Awareness of the Soviet threat heightened American competition at home among the Armed Forces. The Army had been the chief sponsor of rocketry work completed from 1940-50, but Secretary of Defense James V. Forrestal reassigned tasks to each branch, including new satellite research responsibilities, upon the passage of the National Security Act of 1947. The act created a newly independent air force and established departments for each branch, rather than the previous War Department. The U.S. Air Force now headed most satellite research to suit their role in strategic air power, but the Army retained responsibility for space communications and missile research. The Air Force and Army clarified their priorities in August 1950, with the Vandenberg-Collins Agreement to create a joint effort in air defense. From 1950-53, Cold War tensions in Korea engulfed American national security interests. The Soviet Union and China signed a Sino-Soviet Alliance in 1950, amplifying the stakes of the North Korean invasion of South Korea. To meet national security demands, the Army, including von Braun’s team, conducted the first Redstone rocket tests on August 20, 1953. The rocket could strike a target within a 500-mile range. Because of this advancement, the Army was able to explore greater missile ranges after the armistice that ended the Korean War.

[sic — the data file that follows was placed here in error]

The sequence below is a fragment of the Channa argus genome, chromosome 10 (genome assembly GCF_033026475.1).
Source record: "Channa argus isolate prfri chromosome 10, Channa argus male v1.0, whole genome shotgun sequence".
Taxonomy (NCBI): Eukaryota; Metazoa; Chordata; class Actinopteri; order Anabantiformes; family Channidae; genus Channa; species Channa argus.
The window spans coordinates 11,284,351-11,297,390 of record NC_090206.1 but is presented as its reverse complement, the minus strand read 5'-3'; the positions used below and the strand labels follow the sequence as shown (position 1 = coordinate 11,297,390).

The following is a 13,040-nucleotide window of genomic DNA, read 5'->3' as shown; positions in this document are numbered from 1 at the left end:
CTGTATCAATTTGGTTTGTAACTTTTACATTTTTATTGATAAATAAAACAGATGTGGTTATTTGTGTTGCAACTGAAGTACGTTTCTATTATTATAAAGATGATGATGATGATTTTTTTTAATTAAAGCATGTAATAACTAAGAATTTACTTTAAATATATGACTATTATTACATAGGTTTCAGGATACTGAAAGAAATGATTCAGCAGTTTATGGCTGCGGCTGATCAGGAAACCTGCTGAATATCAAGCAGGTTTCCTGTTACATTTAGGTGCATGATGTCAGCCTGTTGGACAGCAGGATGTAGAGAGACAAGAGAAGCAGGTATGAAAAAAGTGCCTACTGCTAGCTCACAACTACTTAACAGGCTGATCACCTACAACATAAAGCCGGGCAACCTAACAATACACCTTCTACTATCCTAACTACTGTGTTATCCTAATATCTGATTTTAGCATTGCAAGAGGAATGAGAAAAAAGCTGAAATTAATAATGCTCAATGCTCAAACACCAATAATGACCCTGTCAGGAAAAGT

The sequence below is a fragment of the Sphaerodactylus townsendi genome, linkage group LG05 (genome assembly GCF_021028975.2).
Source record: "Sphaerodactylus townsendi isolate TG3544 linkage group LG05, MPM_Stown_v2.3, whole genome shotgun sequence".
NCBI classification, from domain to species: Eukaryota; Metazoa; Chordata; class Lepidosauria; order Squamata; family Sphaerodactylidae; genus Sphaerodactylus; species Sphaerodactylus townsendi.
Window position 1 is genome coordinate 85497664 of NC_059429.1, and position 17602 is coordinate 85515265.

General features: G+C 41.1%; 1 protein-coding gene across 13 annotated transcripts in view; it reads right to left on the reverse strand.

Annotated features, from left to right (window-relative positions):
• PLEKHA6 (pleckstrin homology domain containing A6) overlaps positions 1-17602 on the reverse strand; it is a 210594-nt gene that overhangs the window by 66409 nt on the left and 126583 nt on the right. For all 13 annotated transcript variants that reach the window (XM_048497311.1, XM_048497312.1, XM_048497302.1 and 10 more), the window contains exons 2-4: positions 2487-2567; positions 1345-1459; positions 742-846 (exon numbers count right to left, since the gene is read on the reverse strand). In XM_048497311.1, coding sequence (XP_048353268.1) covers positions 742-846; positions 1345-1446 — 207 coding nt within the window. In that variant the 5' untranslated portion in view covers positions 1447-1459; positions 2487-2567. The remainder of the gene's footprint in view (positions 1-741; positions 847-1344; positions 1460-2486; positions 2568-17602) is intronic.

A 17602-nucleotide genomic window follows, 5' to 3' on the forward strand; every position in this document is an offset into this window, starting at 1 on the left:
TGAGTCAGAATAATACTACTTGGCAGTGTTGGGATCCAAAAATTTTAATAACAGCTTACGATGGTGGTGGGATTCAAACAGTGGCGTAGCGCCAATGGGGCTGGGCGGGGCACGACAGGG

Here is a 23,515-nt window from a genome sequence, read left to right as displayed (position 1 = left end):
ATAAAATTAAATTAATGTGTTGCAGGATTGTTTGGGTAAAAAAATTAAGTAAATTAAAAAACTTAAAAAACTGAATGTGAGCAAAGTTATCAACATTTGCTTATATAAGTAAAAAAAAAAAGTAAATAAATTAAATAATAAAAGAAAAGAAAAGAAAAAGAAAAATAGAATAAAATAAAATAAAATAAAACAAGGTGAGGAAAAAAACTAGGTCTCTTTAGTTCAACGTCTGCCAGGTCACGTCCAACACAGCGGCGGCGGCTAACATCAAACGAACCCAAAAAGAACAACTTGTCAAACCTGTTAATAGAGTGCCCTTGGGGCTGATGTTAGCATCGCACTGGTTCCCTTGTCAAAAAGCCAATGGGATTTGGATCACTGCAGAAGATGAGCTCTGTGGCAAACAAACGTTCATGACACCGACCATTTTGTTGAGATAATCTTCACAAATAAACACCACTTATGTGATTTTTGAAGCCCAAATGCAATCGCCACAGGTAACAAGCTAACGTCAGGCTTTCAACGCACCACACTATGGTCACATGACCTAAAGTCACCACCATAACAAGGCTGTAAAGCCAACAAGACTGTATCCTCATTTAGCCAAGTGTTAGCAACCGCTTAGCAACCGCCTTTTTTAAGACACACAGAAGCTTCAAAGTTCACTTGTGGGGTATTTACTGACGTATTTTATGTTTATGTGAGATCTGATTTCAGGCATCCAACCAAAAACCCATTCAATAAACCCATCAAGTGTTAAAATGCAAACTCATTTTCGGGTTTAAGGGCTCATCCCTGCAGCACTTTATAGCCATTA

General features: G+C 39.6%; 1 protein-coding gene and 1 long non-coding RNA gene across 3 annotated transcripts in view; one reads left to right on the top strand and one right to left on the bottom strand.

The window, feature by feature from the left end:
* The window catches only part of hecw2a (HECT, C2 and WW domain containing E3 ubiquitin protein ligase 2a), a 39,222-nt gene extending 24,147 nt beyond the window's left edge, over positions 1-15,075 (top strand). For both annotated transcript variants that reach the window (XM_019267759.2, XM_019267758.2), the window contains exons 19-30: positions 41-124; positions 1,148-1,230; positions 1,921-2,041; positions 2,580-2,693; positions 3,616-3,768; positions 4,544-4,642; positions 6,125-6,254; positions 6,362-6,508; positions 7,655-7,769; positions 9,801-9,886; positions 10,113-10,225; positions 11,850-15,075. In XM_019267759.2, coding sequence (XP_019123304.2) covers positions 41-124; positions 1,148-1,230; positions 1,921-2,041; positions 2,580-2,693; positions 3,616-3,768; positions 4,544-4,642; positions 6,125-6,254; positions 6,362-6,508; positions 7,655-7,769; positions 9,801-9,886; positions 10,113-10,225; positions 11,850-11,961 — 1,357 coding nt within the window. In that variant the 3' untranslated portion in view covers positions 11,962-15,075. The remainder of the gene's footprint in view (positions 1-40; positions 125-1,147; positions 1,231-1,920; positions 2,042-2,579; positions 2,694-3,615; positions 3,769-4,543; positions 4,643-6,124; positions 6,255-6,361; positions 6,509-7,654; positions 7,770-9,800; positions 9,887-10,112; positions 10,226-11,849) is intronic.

In 1955, the National Security Council (NSC) and scientific advisors recommended to President Dwight D. Eisenhower that ICBM research become a national defense priority. The expansion of ICBM research further defined the Army’s role in the Cold War. In 1956, Secretary of Defense Charles Wilson tasked the Army to develop land-based surface-to-air missiles in response to Soviet long range missile production. To specifically address the threat of Soviet aerial attack, the Army Ballistic Missile Agency (ABMA) in Huntsville and Bell Telephone Laboratories (now Nokia Bell Labs) began working on missile defense. This took shape in Bell Labs and the ABMA’s Project NIKE, which developed missiles to counter supersonic rockets. After successful tests in 1956, ABMA and Bell Labs demonstrated the novel ability to intercept a formation of enemy aircraft using the NIKE-HERCULES rocket.